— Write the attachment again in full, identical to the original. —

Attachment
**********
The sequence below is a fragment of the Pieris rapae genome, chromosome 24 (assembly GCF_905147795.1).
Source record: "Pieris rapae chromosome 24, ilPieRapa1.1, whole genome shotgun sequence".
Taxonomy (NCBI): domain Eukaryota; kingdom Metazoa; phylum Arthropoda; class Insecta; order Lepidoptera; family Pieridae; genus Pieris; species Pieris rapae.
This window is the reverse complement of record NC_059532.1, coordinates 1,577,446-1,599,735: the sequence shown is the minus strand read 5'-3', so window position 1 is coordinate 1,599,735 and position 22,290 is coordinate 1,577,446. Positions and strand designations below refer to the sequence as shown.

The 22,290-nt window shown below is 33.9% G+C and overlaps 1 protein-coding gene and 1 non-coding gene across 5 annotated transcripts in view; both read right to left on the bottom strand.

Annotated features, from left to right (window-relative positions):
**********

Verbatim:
The sequence below is a fragment of the Pieris rapae genome, chromosome 24 (assembly GCF_905147795.1).
Source record: "Pieris rapae chromosome 24, ilPieRapa1.1, whole genome shotgun sequence".
Taxonomy (NCBI): domain Eukaryota; kingdom Metazoa; phylum Arthropoda; class Insecta; order Lepidoptera; family Pieridae; genus Pieris; species Pieris rapae.
This window is the reverse complement of record NC_059532.1, coordinates 1,577,446-1,599,735: the sequence shown is the minus strand read 5'-3', so window position 1 is coordinate 1,599,735 and position 22,290 is coordinate 1,577,446. Positions and strand designations below refer to the sequence as shown.

The 22,290-nt window shown below is 33.9% G+C and overlaps 1 protein-coding gene and 1 non-coding gene across 5 annotated transcripts in view; both read right to left on the bottom strand.

Annotated features, from left to right (window-relative positions):